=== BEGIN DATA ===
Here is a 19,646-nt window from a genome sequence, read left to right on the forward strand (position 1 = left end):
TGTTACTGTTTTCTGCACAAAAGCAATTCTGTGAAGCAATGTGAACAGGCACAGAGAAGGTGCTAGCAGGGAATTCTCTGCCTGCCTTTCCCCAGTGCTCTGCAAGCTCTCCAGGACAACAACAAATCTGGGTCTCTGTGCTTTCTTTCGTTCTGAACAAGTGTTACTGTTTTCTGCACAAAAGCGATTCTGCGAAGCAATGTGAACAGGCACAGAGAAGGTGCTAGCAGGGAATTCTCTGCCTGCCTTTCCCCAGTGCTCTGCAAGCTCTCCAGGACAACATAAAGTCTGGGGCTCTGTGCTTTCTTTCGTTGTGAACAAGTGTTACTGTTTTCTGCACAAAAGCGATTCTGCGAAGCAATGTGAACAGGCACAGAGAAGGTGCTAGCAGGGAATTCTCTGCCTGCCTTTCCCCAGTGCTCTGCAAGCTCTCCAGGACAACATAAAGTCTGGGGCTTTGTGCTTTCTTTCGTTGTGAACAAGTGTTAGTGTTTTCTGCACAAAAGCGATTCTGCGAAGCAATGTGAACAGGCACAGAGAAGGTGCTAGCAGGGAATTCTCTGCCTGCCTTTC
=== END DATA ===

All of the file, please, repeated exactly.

Here is a 19,646-nt window from a genome sequence, read left to right on the forward strand (position 1 = left end):
TGTTACTGTTTTCTGCACAAAAGCAATTCTGTGAAGCAATGTGAACAGGCACAGAGAAGGTGCTAGCAGGGAATTCTCTGCCTGCCTTTCCCCAGTGCTCTGCAAGCTCTCCAGGACAACAACAAATCTGGGTCTCTGTGCTTTCTTTCGTTCTGAACAAGTGTTACTGTTTTCTGCACAAAAGCGATTCTGCGAAGCAATGTGAACAGGCACAGAGAAGGTGCTAGCAGGGAATTCTCTGCCTGCCTTTCCCCAGTGCTCTGCAAGCTCTCCAGGACAACATAAAGTCTGGGGCTCTGTGCTTTCTTTCGTTGTGAACAAGTGTTACTGTTTTCTGCACAAAAGCGATTCTGCGAAGCAATGTGAACAGGCACAGAGAAGGTGCTAGCAGGGAATTCTCTGCCTGCCTTTCCCCAGTGCTCTGCAAGCTCTCCAGGACAACATAAAGTCTGGGGCTTTGTGCTTTCTTTCGTTGTGAACAAGTGTTAGTGTTTTCTGCACAAAAGCGATTCTGCGAAGCAATGTGAACAGGCACAGAGAAGGTGCTAGCAGGGAATTCTCTGCCTGCCTTTC